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Question 10.

In general, can you think of any other criteria or sub-criteria that would be helpful for assessing extinctions in your group?

  • Comments by CREO Chairman, Ian Harrison, have been added to some of the responses below -- in underlined text.

    Amphibians Advisory Panel

    Comment 1: when a species is declared extinct (or, ideally, well before this), an immediate assessment should be made of the available preserved material. It should be ensured that this material is correctly identified. (Surprisingly, this is often not the case; for example, a single, putatively extinct species of frog is represented by a syntypic series of 5 specimens, each of which appears to represent a different species, and each species appears to be extinct. Species in decline deserve this special taxonomic attention to ensure that they are well understood and to prevent an extinction occurring unnoticed.)

    Birds Advisory Panel

    Comment 1: separate out extinctions possibly pre-dating 1500; extinctions in the last 50 years; 'true' resolved extinctions between 1500 and 50 years ago. Then modify these categories according to taxonomic problems, undescribed status, or the possibility of survival; ie., apply modifiers rather than a dichotomous key. See the first comment under Question 11 for further details on this protocol.

    Comment 2: be aware that the proof of extinction is very difficult, especially when the species is at a critically low level - the effort needed to detect the species can be disproportionate to the rewards; e.g. the ivory billed woodpecker may still exist but its possible habitat is an inaccessible swamp in the US. So it is too difficult to look for it - but the supposition that it is there has created moves to delist it from the Endangered Species List. (This indicates that we should be very careful about claiming a species is extinct when we know it can be very difficult to find; the evidence should be expressed in such a way as to show that the extinction requires more testing and the species should be regarded as having some possibility of being extinct or critically endangered until more evidence comes to light).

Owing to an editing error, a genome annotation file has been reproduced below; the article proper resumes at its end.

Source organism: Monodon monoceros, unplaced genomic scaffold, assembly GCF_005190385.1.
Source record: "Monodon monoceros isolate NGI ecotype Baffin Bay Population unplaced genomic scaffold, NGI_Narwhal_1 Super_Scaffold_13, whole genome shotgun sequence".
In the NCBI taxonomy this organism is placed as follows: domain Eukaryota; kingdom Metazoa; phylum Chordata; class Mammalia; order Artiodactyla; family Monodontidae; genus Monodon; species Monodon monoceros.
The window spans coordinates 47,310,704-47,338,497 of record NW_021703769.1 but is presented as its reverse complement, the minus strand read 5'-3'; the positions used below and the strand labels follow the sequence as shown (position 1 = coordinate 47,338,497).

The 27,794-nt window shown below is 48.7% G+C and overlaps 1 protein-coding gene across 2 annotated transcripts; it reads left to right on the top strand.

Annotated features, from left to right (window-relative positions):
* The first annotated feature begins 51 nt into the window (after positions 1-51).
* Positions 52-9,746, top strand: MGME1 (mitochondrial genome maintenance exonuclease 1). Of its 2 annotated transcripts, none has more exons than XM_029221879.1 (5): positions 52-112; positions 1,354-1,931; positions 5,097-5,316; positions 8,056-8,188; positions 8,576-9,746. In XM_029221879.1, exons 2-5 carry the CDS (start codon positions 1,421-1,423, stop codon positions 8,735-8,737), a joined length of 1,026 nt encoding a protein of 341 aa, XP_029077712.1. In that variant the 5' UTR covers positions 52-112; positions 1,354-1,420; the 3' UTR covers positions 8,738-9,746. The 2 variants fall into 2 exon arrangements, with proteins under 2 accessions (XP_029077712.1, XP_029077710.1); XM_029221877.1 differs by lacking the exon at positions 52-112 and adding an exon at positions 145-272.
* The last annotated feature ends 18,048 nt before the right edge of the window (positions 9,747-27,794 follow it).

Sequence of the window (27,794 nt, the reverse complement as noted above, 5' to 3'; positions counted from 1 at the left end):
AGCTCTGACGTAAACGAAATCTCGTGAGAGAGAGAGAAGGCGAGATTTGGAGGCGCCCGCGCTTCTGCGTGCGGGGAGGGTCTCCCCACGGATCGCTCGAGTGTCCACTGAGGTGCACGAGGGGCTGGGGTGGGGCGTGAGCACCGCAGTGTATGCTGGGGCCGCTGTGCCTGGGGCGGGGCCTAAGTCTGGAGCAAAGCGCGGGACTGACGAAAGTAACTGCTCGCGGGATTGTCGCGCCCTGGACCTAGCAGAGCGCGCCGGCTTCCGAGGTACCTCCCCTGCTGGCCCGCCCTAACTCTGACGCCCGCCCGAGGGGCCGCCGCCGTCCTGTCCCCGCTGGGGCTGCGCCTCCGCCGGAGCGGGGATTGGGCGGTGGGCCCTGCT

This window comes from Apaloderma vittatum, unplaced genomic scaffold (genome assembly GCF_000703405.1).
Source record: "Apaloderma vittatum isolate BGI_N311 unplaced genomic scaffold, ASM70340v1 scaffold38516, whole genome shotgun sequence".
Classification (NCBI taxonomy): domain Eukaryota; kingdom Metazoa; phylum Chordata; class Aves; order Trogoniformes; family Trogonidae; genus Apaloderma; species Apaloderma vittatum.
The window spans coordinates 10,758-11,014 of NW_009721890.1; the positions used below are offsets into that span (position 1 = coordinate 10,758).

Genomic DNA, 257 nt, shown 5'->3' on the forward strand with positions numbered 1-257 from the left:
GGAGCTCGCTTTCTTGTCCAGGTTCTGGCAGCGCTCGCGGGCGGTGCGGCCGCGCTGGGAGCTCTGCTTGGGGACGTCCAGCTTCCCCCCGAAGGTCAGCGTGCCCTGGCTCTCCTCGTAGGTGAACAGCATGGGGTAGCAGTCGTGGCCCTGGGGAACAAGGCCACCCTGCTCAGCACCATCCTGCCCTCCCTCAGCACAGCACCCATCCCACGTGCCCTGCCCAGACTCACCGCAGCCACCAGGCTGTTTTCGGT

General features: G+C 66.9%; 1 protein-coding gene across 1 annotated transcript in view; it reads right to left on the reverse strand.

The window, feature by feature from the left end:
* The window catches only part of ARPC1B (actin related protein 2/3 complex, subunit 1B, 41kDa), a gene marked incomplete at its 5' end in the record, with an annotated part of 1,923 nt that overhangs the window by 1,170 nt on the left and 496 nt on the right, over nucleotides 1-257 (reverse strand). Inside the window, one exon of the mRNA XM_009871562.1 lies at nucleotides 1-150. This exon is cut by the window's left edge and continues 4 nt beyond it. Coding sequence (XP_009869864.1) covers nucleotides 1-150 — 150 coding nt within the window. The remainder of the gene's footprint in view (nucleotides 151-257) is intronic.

Comment 3: covered by comments already made for other questions. The difficulties involved with observations are exemplified by the doubt as to the continued existence of Turdus poliocephalus and Zosterops albogularis on Norfolk Island, which is 5x3 miles and has only a tiny patch of forest remaining.

    Coleoptera Advisory Panel

    Comment 1: for insects we must apply a rarity rule; i.e. it is far easier to document loss of a dominant species than a rare one.

    Lepidoptera Advisory Panel

    Comment 1: Where such information is available, loss/rate of loss of key habitat and resources is the main factor in decline and loss and could be used as a more effective surrogate index of urgency.

    Mammals Advisory Panel

    Comment 1: we need to discuss cases with domesticated mammals. An example we have now some extinct species in the wild but numerous recent domesticated descendants, which are now referred to another species: for example, Bos primigenius - Bos taurus; Equus gmelini - Equus caballus. Some systematists united extinct ancestors and domesticated recent animals in one species. Maybe new subcriteria can be used for such cases. (This seems to be in part a species concept issue; if the domesticated forms are viewed as different species then there is an extinction; if not there is no extinction. However, domestication might be viewed as driving evolution so that, although the species still exists (as a domesticated version) the original form has disappeared. Maybe there is a way of recognizing this by recommending that, if the domesticated form is conspecific with the original wild form, it is recognized as such and classified as "domestic extant" or something similar, but it is not covered any further than that by CREO?).

    Reptiles Advisory Panel

    Comment 1: size (eg. area) of known intact habitat type remaining within the range of the species (and therefore the possibility of the persistence of the particular species.)

    Comment 2: rarity of specimens in museums, for a species or group that reflect cryptic habits. Rarer species in collections may need more than 50 years (Panelists for birds and mammals have made similar statements).

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